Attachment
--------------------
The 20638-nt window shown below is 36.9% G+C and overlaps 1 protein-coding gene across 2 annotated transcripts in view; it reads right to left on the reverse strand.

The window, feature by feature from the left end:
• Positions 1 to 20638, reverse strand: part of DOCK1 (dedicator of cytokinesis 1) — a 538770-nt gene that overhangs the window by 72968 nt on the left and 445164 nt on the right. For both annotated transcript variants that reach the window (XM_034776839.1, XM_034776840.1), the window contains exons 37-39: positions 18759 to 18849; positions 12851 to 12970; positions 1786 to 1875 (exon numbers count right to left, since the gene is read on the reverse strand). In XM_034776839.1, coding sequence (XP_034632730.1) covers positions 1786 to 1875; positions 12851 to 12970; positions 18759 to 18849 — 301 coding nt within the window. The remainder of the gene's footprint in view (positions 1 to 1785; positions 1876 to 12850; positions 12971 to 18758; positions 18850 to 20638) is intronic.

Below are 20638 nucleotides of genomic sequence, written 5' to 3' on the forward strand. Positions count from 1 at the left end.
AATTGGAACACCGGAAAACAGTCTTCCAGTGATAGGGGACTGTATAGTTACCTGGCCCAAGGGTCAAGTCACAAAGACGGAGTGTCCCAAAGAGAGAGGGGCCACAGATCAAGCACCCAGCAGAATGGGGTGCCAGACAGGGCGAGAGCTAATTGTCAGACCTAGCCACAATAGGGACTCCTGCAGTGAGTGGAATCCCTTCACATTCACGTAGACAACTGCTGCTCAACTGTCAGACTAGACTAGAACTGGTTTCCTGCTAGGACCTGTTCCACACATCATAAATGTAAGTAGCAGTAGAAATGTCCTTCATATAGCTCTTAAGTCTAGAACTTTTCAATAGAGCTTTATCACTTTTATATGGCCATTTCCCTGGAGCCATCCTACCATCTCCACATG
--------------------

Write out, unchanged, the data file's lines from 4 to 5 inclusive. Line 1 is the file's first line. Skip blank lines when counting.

Below are 20638 nucleotides of genomic sequence, written 5' to 3' on the forward strand. Positions count from 1 at the left end.
AATTGGAACACCGGAAAACAGTCTTCCAGTGATAGGGGACTGTATAGTTACCTGGCCCAAGGGTCAAGTCACAAAGACGGAGTGTCCCAAAGAGAGAGGGGCCACAGATCAAGCACCCAGCAGAATGGGGTGCCAGACAGGGCGAGAGCTAATTGTCAGACCTAGCCACAATAGGGACTCCTGCAGTGAGTGGAATCCCTTCACATTCACGTAGACAACTGCTGCTCAACTGTCAGACTAGACTAGAACTGGTTTCCTGCTAGGACCTGTTCCACACATCATAAATGTAAGTAGCAGTAGAAATGTCCTTCATATAGCTCTTAAGTCTAGAACTTTTCAATAGAGCTTTATCACTTTTATATGGCCATTTCCCTGGAGCCATCCTACCATCTCCACATG